All in all life in Haiti has been going well. I am beginning to establish some routine and feel as though things are are being accomplished.

right this minute

Thursday, July 22, 2010
I'm sitting in the staff break room trying to decide what to write. Then it occurred to me that I just need to type what has happened to me the last hour.

Let's start with this minute. Jean Junior, a seven year old HIV+ patient is sitting on my lap. His father died in the middle of the night yesterday leaving him an orphan. We all love him so dearly that it's hard to want to find him somewhere to go...but we know that he must. He needs treatment. He needs adoption. Who adopts HIV positive children? Amy just pulled a suitcase full of donated clothes out of storage....Junior is going through them now.

He only has what's on his back.

About 30 minutes ago, Kristen, a third year pediatric resident from Loma Linda came up to me frustrated to death asking for new batteries for the pulse oximeter. She has a 3 month old in the ER right now struggling to breath. "I've done everything I can do, but he's wearing out and is going to die if I don't intubate him. I talked to Brooke and the only hospital with vents for baby's is full. This is so frustrating. I feel guilty....but I've done all that I can. Should I just intubate and bag him?? But we can't bag him for four days.....is this really all I can do!?"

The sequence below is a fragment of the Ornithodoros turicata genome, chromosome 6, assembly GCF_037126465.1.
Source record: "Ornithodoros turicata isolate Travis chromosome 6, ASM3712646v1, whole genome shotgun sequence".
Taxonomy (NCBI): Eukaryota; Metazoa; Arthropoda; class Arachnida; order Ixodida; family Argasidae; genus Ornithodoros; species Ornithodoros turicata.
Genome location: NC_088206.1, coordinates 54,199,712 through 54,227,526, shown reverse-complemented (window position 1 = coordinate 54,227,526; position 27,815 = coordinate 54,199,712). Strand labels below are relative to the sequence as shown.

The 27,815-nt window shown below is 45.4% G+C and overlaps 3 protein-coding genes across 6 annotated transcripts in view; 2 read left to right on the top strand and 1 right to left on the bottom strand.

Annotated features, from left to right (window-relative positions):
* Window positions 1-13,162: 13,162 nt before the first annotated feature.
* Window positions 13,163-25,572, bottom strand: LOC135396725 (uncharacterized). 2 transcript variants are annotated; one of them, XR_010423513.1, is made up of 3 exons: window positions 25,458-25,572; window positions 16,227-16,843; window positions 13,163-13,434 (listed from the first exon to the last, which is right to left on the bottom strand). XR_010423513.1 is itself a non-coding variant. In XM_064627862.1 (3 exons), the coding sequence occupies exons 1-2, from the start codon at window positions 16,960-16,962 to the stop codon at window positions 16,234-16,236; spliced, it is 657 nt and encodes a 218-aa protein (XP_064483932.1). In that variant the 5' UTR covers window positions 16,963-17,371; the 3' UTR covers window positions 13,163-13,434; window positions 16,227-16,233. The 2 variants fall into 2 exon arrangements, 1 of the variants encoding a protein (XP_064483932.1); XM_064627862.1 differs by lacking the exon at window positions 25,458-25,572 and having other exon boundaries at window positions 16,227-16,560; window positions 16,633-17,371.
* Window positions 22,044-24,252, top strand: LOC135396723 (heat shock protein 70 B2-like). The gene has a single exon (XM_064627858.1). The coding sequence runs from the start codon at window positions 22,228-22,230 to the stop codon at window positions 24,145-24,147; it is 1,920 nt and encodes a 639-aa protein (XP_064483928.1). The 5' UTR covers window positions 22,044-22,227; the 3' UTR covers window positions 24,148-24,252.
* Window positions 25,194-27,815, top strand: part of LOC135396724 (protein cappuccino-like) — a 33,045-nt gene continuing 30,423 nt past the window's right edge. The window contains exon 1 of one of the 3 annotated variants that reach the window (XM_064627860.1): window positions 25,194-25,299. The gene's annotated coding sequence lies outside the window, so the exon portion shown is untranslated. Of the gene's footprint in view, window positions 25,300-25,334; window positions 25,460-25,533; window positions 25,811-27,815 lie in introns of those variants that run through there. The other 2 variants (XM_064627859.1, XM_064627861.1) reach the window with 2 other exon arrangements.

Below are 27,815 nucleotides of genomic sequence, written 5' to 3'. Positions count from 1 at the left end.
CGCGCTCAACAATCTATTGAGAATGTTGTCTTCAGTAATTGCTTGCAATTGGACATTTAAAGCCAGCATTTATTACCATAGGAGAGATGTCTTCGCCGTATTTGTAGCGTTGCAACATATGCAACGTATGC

A baby has died everyday that I've been here.

10 minutes later she returned, "Jessica!! God is so good. The Haitian MD in the ER knows of another facility and they will even come get the baby! If everything goes well he can be intubated there tonight!"

God is good.

About an hour ago Dr. Pat and the ortho team finished their second case of the day (another frustration as there are 5-7 patients on the schedule but the Haitian anesthesiologists won't show up till noon and try to leave by 4pm). The operation was on a lady whose ankle has been severely dislocated since the earthquake. She has been walking on the side of her foot.

Hopefully tomorrow she will walk close to normal for the first time in 6 months.

Ighor is sitting next to me waiting for me to finish so that I can have my Creole lesson. Pray that this comes easily. I cannot explain how much easier my day would be if I can master this language.

How amazing it is that our God understands them all.


Sunday, July 18, 2010
All my bags made it!

I found my driver with no trouble at the airport.

The patient I missed the most (Nadine) was sitting on the hospital steps when I arrived.

There is a very "America" grocery store about 3 blocks from here.

Amazing new friends in just 36 hours.

Headache meds have worked (two days in a row).

Sermon yesterday (Saturday=Sabbath) on total depravity...haha. Amazed at spot on theology.

Got to sing "Healing is in your Hands" offertory in church.

Preparations for Creole lessons underway.

It's cooler than when I was last here!

Ortho Surgeon arrived last night.